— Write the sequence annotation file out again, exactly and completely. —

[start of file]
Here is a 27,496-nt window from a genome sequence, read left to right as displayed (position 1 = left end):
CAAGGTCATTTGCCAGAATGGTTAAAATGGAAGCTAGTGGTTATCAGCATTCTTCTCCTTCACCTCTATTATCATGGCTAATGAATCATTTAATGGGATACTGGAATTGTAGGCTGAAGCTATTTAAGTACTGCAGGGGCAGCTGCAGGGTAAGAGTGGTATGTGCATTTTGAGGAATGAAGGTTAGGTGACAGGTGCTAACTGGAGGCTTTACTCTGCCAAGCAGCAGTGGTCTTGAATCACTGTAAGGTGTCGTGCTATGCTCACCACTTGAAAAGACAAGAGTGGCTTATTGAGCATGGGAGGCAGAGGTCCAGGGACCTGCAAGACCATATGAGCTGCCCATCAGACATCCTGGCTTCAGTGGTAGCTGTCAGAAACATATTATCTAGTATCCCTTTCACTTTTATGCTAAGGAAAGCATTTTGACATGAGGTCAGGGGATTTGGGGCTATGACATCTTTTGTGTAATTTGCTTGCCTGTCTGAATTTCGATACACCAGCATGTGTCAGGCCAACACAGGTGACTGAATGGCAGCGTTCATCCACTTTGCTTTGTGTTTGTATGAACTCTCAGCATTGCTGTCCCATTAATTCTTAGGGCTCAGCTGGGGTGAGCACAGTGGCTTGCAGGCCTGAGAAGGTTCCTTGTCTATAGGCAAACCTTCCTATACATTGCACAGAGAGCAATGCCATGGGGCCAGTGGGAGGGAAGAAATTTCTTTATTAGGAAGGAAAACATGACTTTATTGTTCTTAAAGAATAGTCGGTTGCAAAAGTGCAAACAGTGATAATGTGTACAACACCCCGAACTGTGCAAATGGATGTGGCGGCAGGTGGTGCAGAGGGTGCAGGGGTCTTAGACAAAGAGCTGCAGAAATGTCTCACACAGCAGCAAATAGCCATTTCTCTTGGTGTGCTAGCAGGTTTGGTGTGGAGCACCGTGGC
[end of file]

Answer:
Here is a 27,496-nt window from a genome sequence, read left to right as displayed (position 1 = left end):
CAAGGTCATTTGCCAGAATGGTTAAAATGGAAGCTAGTGGTTATCAGCATTCTTCTCCTTCACCTCTATTATCATGGCTAATGAATCATTTAATGGGATACTGGAATTGTAGGCTGAAGCTATTTAAGTACTGCAGGGGCAGCTGCAGGGTAAGAGTGGTATGTGCATTTTGAGGAATGAAGGTTAGGTGACAGGTGCTAACTGGAGGCTTTACTCTGCCAAGCAGCAGTGGTCTTGAATCACTGTAAGGTGTCGTGCTATGCTCACCACTTGAAAAGACAAGAGTGGCTTATTGAGCATGGGAGGCAGAGGTCCAGGGACCTGCAAGACCATATGAGCTGCCCATCAGACATCCTGGCTTCAGTGGTAGCTGTCAGAAACATATTATCTAGTATCCCTTTCACTTTTATGCTAAGGAAAGCATTTTGACATGAGGTCAGGGGATTTGGGGCTATGACATCTTTTGTGTAATTTGCTTGCCTGTCTGAATTTCGATACACCAGCATGTGTCAGGCCAACACAGGTGACTGAATGGCAGCGTTCATCCACTTTGCTTTGTGTTTGTATGAACTCTCAGCATTGCTGTCCCATTAATTCTTAGGGCTCAGCTGGGGTGAGCACAGTGGCTTGCAGGCCTGAGAAGGTTCCTTGTCTATAGGCAAACCTTCCTATACATTGCACAGAGAGCAATGCCATGGGGCCAGTGGGAGGGAAGAAATTTCTTTATTAGGAAGGAAAACATGACTTTATTGTTCTTAAAGAATAGTCGGTTGCAAAAGTGCAAACAGTGATAATGTGTACAACACCCCGAACTGTGCAAATGGATGTGGCGGCAGGTGGTGCAGAGGGTGCAGGGGTCTTAGACAAAGAGCTGCAGAAATGTCTCACACAGCAGCAAATAGCCATTTCTCTTGGTGTGCTAGCAGGTTTGGTGTGGAGCACCGTGGC